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Using acidophilic bacteria to catalyze the reductive dissolution of oxidized minerals is an innovative process that facilitates the extraction of valuable base metals (principally cobalt and nickel) from limonites, which are otherwise often regarded as waste products of laterite mining. The most appropriate conditions required to optimize reductive mineral dissolution are unresolved, and the current work has reassessed the roles of Acidithiobacillus spp. in this process and identified novel facets. Aerobic bio-oxidation of zero-valent sulfur (ZVS) can generate sufficient acidity to counterbalance that consumed by the dissolution of oxidized iron and manganese minerals but precludes the development of low redox potentials that accelerate the reductive process, and although anaerobic oxidation of sulfur by iron-reducing species can achieve this, less acid is generated. Limited reduction of soluble iron (III) occurs in pure cultures of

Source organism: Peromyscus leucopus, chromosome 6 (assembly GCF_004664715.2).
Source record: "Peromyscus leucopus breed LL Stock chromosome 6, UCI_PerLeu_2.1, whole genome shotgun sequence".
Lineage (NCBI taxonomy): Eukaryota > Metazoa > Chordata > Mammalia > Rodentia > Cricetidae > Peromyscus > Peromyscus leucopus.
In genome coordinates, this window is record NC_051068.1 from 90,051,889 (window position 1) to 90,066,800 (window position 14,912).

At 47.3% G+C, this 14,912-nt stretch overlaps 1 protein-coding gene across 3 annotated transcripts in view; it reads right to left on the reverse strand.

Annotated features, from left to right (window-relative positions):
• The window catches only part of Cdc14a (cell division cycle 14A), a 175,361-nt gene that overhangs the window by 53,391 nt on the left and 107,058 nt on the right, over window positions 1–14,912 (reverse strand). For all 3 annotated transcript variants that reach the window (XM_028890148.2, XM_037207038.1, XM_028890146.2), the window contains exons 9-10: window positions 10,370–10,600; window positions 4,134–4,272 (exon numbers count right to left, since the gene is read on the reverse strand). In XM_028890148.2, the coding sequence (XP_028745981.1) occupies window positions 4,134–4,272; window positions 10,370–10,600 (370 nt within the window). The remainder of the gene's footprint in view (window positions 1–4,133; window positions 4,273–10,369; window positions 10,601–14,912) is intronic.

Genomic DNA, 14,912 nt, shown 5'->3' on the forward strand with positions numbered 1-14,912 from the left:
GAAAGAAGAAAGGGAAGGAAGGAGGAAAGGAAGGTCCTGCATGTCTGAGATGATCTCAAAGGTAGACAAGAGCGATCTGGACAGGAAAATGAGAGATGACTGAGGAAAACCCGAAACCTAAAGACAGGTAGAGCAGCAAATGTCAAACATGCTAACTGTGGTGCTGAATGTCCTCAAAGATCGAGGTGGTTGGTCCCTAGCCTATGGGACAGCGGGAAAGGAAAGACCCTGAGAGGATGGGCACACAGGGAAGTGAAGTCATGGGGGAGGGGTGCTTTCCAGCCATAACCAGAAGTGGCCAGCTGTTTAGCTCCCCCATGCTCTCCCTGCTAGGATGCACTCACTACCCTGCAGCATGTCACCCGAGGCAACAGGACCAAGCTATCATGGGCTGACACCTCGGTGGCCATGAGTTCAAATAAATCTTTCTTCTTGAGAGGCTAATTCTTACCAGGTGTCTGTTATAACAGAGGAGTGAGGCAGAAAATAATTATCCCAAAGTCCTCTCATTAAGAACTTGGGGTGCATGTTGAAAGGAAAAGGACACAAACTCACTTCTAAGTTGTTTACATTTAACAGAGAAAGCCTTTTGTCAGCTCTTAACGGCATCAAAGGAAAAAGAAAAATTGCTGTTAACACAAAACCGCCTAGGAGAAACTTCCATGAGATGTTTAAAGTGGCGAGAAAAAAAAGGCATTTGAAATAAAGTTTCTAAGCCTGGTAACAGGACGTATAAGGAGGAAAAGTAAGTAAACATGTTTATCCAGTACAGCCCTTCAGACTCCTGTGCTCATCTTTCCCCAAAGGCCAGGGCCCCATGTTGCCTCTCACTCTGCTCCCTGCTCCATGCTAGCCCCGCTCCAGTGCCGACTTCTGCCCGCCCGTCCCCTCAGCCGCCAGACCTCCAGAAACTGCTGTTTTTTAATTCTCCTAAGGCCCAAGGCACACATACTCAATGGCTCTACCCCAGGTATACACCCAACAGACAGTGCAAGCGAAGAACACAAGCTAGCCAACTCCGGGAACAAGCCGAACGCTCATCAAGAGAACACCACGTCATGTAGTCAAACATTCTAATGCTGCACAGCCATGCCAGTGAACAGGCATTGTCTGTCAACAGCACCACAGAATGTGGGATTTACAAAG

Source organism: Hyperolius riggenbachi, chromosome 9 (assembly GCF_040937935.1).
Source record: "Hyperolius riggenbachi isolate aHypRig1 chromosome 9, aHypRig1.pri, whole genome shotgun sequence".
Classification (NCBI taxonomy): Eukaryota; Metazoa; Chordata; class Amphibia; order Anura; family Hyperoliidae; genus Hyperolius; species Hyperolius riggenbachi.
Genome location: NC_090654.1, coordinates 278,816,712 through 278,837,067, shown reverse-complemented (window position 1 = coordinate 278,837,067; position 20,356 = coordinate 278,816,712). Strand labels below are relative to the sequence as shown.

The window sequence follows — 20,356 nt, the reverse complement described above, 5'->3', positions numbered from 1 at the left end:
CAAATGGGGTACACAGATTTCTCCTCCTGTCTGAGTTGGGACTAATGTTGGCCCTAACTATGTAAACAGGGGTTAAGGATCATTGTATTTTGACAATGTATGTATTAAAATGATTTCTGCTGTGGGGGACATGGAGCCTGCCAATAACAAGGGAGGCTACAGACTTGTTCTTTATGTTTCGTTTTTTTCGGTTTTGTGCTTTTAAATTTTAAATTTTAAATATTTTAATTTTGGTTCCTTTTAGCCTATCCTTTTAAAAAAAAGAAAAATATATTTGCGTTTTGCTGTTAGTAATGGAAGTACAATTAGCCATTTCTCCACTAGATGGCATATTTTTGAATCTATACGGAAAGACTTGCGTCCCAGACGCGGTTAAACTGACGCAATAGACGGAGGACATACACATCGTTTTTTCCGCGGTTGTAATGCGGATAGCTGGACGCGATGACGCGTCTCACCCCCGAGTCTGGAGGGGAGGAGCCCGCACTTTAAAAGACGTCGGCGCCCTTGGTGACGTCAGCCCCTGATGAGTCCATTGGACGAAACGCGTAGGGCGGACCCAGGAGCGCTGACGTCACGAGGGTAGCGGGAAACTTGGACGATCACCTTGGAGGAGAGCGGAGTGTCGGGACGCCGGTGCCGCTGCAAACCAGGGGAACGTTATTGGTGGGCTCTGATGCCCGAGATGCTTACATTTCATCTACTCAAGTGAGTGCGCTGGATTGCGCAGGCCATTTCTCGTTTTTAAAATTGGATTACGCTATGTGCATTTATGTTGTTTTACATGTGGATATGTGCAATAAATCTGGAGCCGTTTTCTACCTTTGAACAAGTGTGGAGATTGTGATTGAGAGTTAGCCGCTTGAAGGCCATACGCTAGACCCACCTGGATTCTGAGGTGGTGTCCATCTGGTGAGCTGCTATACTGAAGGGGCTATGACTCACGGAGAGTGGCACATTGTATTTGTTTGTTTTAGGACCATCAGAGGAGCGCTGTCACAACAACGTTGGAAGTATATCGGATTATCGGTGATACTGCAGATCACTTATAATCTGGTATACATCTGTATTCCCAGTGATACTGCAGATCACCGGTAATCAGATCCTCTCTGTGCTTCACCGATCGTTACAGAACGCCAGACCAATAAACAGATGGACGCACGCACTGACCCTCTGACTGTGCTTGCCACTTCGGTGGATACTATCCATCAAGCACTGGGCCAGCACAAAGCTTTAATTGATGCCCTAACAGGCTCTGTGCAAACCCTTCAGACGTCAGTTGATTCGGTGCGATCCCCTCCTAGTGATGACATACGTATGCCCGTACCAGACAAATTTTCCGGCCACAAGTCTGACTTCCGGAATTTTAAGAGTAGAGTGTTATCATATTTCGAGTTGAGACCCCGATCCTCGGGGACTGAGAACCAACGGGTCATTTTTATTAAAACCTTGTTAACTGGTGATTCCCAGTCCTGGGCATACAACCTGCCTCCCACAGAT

Acidithiobacillus spp. (Acidithiobacillus thiooxidans and Acidithiobacillus caldus) that do not grow by iron respiration. This phenomenon (“latent iron reduction”) was observed in aerated cultures and bioreactors and was independent of electron donor used (ZVS or hydrogen). Sufficient ferrous iron was generated in the presence of sterilized hydrophilic sulfur (bio-ZVS) to promote the effective reductive dissolution of Mn (IV) minerals in limonite and the solubilization of cobalt in the absence of viable acidophiles.


  • base metals, biomining, limonite, sulfur, acid dissolution, cobalt, nickel, Acidithiobacillus
Original languageEnglish
Article number703177
JournalFrontiers in Microbiology
Publication statusPublished - 26 Jul 2021

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